Yes, there is a melancholy, tragic quality to this collection. The emotional honesty and pain of the artists, all of whom experienced great personal loss in Katrina, is almost unbearable in places. And yet there is a toughness, a fierce determination to rise again, that shows through. New Orleans, America’s great city of celebration, is too deep and rich to simply party as an escape from the agony. This music, like this city, confronts the pain honestly, but in the end if certain it will survive. Especially beautiful is when this exercise takes on a spiritual cast, as the singers lay their burdens down at the feet of the Lord and trust in his goodness. As one who lives in New Orleans and is working with Katrina victims on a daily basis, this all rings very true. The sad but hopeful tone of Allen Toussaint “Yes We Can Can,” Davell Crawford “Gather By the River” is just beyond description. Two of the lovliest songs I have ever heard. Beausoleil “L’ouragon” and Randy Newman’s “Louisiana 1927” are also highlights. But frankly there isn’t a week song on the disc. Certainly my favorite album of the year. -Read Reviews-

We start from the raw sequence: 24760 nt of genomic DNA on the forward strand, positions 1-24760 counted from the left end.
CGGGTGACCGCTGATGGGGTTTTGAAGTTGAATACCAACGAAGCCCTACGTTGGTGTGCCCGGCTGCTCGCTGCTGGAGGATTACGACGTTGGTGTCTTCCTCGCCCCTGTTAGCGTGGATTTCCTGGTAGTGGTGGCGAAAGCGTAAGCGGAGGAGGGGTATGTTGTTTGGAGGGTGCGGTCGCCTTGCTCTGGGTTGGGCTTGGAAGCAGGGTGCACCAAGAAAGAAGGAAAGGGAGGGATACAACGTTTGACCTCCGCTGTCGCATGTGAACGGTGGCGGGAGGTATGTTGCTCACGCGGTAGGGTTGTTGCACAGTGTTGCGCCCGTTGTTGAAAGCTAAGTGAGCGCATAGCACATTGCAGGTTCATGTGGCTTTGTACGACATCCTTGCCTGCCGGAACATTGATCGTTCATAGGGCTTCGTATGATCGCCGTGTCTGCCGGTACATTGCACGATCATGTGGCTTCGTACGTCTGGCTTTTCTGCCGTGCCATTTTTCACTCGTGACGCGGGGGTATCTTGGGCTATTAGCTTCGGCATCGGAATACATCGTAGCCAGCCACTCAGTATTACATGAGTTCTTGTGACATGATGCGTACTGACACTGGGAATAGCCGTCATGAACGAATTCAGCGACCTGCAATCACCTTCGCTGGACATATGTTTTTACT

You may choose to buy this album because it’s the “right thing to do,” but you’ll listen to it because the music won’t let you go. There is just enough of a blend of musical genres on this album to appeal to everyone, without the album “selling out” or losing its impact. I grew up in southwest Louisiana, but now as an adult, listening to this music, I really “get it. ” The patience of the musicians, crafting their songs like they’re handling newborn babies, is phenomenal. It’s hard to pick a favorite, but I’d have to lean toward L’Ouragon; it reminds me so much of the Cajun street dances when I was a teen. It looks like I’m going to be expanding my music collection to include more albums by a number of these artists. Absolutely incredible.